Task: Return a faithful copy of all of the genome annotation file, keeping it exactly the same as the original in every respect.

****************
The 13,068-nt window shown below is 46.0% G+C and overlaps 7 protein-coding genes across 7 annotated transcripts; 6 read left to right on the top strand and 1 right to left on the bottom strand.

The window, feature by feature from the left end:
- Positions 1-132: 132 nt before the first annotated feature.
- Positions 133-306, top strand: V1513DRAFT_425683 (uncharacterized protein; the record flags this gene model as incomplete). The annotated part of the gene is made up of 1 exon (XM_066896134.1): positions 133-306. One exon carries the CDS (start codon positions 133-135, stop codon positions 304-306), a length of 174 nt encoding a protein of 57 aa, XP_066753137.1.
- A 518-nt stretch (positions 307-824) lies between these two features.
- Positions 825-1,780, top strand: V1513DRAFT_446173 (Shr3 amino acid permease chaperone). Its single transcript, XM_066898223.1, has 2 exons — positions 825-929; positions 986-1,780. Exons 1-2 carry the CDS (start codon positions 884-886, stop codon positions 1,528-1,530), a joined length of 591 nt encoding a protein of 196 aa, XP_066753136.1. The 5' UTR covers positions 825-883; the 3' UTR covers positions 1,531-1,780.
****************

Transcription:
The 13,068-nt window shown below is 46.0% G+C and overlaps 7 protein-coding genes across 7 annotated transcripts; 6 read left to right on the top strand and 1 right to left on the bottom strand.

The window, feature by feature from the left end:
- Positions 1-132: 132 nt before the first annotated feature.
- Positions 133-306, top strand: V1513DRAFT_425683 (uncharacterized protein; the record flags this gene model as incomplete). The annotated part of the gene is made up of 1 exon (XM_066896134.1): positions 133-306. One exon carries the CDS (start codon positions 133-135, stop codon positions 304-306), a length of 174 nt encoding a protein of 57 aa, XP_066753137.1.
- A 518-nt stretch (positions 307-824) lies between these two features.
- Positions 825-1,780, top strand: V1513DRAFT_446173 (Shr3 amino acid permease chaperone). Its single transcript, XM_066898223.1, has 2 exons — positions 825-929; positions 986-1,780. Exons 1-2 carry the CDS (start codon positions 884-886, stop codon positions 1,528-1,530), a joined length of 591 nt encoding a protein of 196 aa, XP_066753136.1. The 5' UTR covers positions 825-883; the 3' UTR covers positions 1,531-1,780.